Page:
When arriving at this address, one has to press a buzzer to be admitted into the building. The building is worth a visit aside from the museum. The museum itself is situated in a decorative first floor apartment formerly belonging to the wealthy Andreas Saxlehner. The museum focuses on the history of the Hungarian postal service and telephones, but there are no stamps here. Included among the exhibits is a mock 19th-century post office and vintage mail vehicle. The building itself is the highlight of a visit here.
On Sunday the admission is free, other times, it is 200 Huf. Well worth the admission for the apartment alone, this is incredibly decorated in the original style. The courtyard has the best view from the balcony on the opposite side of the museum looking back. I have had many pleasant surprises in museums; some I expected to spend less than 30 minutes in and found myself leaving an hour or more later. This one was no exception. About ten minutes into my lurking around, one of my students showed up. She and I continued to browse the rooms and discuss the items on display. Everything was translated into English on laminated cards in each room. This was a shocker considering the size and cost of admission.
My student and I spent a lot of time with all of the exhibits and this brought about a funny situation. She asked one of the attendants a question that I had asked her. The attendant was proud to answer all questions and then later said to my student, “Where is your father from?” My student explained that I was not her father, but that I was an American. The assistant was duly impressed with the time and care I spent looking at everything and taking many photos. Sadly, during the entire time we were there, we were the only two visitors to a ratio of five employees. I highly recommend this museum, but if you are interested in stamps, there is yet another museum that specializes in them.
The two of us went to Café Eklectica for a coffee and a chat. It was enjoyable to spend time one on one with a student and get to know her better.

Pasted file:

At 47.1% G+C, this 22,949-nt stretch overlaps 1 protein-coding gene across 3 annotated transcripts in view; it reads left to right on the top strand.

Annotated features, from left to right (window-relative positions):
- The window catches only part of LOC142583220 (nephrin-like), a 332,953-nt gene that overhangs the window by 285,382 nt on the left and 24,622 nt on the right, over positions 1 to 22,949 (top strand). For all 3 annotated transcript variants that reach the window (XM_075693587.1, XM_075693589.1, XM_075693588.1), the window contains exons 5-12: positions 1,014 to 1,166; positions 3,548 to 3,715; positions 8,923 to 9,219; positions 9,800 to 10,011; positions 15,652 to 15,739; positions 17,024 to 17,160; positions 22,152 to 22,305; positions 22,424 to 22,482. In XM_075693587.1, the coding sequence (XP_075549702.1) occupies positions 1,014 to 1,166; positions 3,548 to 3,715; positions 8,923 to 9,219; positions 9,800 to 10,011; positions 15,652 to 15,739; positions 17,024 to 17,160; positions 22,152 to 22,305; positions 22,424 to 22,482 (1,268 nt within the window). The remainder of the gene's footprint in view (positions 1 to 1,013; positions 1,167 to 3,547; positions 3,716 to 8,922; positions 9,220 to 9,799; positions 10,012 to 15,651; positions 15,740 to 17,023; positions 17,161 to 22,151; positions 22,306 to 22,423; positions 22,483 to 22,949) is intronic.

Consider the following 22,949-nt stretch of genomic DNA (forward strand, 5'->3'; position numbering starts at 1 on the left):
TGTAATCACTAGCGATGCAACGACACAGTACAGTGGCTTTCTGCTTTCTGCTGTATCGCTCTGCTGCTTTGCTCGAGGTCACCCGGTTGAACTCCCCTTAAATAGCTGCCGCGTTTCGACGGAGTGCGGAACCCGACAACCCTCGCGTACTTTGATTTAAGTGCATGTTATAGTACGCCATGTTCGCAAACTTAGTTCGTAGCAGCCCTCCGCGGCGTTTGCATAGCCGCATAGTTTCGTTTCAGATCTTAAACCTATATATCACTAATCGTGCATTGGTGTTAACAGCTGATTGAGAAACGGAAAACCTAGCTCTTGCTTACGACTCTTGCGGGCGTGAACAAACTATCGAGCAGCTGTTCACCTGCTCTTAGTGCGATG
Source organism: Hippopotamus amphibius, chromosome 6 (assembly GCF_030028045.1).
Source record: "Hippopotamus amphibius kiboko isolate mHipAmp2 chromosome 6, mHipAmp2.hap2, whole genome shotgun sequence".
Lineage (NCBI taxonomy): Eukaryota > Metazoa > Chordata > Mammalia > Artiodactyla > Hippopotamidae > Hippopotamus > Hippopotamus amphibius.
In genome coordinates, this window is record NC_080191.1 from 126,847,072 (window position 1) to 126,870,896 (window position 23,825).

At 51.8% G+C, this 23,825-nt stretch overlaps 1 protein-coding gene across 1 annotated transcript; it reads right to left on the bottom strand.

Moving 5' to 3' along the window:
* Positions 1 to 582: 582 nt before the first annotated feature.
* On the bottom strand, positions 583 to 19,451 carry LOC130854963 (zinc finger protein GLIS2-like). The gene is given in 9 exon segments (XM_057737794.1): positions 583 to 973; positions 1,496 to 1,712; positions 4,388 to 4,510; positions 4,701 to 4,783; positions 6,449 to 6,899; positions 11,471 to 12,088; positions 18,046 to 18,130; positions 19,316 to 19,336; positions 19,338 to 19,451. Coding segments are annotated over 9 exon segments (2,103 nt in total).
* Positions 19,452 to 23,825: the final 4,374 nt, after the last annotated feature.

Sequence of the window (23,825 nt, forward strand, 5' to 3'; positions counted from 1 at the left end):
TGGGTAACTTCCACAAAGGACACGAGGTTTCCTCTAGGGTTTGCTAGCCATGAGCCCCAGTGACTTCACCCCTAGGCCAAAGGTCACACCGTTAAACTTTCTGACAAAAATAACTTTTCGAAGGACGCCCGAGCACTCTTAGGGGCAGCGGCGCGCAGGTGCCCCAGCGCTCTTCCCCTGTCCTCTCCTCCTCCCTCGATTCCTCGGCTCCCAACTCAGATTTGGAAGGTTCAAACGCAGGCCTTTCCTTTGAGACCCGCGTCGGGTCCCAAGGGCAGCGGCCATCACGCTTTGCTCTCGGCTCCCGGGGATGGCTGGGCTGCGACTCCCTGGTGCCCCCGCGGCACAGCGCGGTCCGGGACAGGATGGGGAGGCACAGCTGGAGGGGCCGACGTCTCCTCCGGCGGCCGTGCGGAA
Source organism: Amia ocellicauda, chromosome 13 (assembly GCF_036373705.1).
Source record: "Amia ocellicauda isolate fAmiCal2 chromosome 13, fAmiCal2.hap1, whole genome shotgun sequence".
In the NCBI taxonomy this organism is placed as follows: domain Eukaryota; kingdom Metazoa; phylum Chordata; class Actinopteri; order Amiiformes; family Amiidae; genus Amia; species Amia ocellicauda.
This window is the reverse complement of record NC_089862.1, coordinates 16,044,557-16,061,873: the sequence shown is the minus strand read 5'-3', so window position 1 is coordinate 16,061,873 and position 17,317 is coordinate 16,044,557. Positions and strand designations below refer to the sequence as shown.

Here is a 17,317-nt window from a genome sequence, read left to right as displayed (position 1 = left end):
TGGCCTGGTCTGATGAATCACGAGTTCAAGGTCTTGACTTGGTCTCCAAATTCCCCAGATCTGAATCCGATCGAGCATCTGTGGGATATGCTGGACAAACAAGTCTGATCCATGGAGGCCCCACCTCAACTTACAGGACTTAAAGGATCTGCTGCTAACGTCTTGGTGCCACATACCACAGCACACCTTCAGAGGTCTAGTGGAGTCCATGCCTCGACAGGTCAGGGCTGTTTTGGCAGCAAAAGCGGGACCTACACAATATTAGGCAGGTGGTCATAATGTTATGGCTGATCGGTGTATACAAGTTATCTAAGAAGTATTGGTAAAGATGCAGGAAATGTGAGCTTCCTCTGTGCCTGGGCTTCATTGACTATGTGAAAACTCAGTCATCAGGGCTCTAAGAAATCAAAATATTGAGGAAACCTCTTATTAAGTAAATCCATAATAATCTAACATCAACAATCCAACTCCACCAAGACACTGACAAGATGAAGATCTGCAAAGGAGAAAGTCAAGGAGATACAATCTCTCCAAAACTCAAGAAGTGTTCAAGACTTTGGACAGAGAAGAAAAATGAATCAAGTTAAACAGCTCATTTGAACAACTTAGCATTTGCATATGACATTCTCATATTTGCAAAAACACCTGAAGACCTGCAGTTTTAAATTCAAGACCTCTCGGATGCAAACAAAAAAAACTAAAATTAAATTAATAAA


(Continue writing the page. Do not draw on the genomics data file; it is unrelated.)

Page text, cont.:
For the next stop, we were to go to the Ernst Museum where another student was waiting for us. The museum was closed since they were redoing the current exhibit, so we decided to continue on to the Hopp Museum of Eastern Asiatic Arts. It is in the VI district at Andrássy út 103, Metro: M1 Bajza utca. Open: 10-4pm Jan 1-Mar 13 (closed Mon), 10am-6pm Mar 14-Dec 31 (closed Mon.). Admission is 400 Huf and a photo ticket was 500 Huf. I wisely decided to wait to see the exhibit before purchasing a ticket and was glad of the decision.
This museum is the collection of works from India and the far east accumulated by Hungarian businessman Ferenc Hopp. By the time of his death in 1919, he had amassed a huge collection. According to the literature, the collection consisted of ancient Buddhist art dating back to the 9/10th centuries and is displayed alongside Japanese, Indian and Tibetan-Nepalese pieces.
From what I saw, at the time of our visit, most everything was Japanese. There was a vast collection of inkboxes, which we did not understand what they were for; the explanation in Hungarian was not clear and there is little in English. Although there were other pieces, almost everything was from Japan, which did not interest me in the least, but the students were fascinated.
The place was blazing hot due to the weather and signs explained that it was not air conditioned on purpose to keep the humidity at a certain level for the items on display. My sympathy went out to the workers. The museum consists of three rooms, but there is one woman sitting downstairs selling tickets and three attendants upstairs monitoring visitors. On this particular day and time, we were the only visitors. I would only recommend this museum to those who have a fervent love of Asiatic pieces, unless the collection rotates. Even at that, I would be hard-pressed to return.